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Falls? Falls! Ugh! Here’s What Matters in Prevention…

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Falls? Falls! Ugh! Here’s What Matters in Prevention…

You may think winter – with its snow and slippery ice – is the only time when the majority of falls occur.  Think again.  And as we and our loved ones age, falls loom large on the list of preventable injuries.

So it’s time – right now – to think about how to prevent falls.

According to the Centers for Disease Control (CDC):

  • One out of five falls causes a serious injury such as broken bones or a head injury.

    AFL’s Dr. Mache Seibel

  • Each year, 2.8 million older people are treated in emergency departments for fall injuries.
  • Over 800,000 patients a year are hospitalized because of a fall injury, most often because of a head injury or hip fracture.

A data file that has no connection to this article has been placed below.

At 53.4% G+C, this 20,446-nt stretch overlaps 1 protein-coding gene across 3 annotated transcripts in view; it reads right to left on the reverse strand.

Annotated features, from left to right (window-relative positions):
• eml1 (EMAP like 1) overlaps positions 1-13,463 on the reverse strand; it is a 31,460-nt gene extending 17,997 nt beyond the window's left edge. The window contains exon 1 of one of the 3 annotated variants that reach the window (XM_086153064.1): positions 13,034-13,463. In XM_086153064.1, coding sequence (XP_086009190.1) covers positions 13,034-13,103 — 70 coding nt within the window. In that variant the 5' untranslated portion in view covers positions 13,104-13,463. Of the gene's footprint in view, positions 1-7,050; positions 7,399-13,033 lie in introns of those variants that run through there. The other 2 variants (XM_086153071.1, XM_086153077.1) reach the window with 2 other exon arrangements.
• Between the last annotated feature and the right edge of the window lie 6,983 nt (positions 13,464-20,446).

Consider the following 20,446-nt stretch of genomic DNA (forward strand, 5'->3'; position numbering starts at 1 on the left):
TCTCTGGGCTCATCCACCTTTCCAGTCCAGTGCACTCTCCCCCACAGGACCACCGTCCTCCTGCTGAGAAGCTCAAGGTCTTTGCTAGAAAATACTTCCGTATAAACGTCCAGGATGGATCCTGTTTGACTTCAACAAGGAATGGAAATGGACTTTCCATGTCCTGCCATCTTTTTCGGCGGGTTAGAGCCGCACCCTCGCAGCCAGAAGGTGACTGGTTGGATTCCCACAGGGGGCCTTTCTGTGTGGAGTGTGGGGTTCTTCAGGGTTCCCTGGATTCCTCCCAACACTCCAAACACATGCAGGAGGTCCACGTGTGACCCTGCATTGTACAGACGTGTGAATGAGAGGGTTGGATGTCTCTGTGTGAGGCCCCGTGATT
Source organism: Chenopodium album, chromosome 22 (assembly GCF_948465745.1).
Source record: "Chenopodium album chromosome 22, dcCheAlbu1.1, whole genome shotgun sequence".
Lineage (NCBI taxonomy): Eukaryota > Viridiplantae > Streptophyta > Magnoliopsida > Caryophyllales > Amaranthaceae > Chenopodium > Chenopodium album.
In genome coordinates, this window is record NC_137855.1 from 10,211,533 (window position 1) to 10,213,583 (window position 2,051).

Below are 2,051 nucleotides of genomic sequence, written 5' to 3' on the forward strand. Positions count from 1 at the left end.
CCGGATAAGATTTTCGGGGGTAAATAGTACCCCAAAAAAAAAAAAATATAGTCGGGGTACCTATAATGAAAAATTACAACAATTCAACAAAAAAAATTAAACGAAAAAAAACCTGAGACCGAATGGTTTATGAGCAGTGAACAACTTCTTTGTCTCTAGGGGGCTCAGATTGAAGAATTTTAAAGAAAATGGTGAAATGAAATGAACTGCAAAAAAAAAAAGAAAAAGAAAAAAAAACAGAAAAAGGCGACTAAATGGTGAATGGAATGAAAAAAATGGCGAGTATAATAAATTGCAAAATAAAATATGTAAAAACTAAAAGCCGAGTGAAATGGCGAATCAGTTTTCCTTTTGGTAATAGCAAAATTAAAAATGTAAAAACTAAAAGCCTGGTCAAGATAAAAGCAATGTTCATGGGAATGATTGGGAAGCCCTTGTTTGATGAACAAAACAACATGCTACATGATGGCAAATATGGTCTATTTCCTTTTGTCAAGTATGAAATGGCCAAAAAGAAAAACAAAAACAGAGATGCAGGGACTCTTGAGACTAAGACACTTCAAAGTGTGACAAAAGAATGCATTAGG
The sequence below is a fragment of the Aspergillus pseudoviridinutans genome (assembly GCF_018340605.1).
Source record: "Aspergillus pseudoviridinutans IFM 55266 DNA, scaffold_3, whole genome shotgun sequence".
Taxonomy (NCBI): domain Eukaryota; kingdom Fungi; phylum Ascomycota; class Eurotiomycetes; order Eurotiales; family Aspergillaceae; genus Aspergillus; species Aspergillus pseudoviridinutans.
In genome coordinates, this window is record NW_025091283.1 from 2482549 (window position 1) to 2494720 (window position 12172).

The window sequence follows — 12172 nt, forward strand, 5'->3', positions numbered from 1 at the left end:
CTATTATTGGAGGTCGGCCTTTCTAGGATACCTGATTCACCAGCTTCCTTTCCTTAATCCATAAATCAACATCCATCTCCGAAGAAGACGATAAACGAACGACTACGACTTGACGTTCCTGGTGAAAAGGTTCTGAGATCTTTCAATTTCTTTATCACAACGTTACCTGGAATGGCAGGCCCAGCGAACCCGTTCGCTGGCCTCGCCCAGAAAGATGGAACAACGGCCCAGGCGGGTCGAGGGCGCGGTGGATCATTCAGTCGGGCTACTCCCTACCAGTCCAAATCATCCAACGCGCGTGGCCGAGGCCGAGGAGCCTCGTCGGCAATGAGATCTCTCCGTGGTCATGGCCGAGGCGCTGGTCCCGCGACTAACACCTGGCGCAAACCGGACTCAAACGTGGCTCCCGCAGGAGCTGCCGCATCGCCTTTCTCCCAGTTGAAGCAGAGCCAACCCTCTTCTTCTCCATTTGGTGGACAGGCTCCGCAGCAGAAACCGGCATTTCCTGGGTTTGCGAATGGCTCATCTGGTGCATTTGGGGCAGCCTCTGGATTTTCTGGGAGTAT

• Each year at least 300,000 older people are hospitalized for hip fractures.
  • More than 95% of hip fractures are caused by falling, usually by falling sideways.
  • Falls are the most common cause of traumatic brain injuries (TBI).
  • Adjusted for inflation, the direct medical costs for fall injuries are $31 billion annually. Hospital costs account for two-thirds of the total.

According to Dr. Neil Binkley, a geriatrician at the University of Wisconsin-Madison whom I interviewed at the Annual Meeting of the North American Menopause Society (NAMS), “Around a third of adults over age 65 fall every year and after age 75 it’s almost 50%.” Many falls do not cause injuries. But one out of five falls does cause a serious injury such as a broken bone or a head injury.

One of the important things people can do is to prevent falls before they happen because one of the things that people don’t think about as a real consequence of falling is that they can lose their independence.

According to Dr. Binkley, some of the things that people can do to prevent falls is simply common sense. “One of the biggest factors leading to falls risk is muscle weakness with advancing age. The $95 word for that is sarcopenia, which means loss of muscles.”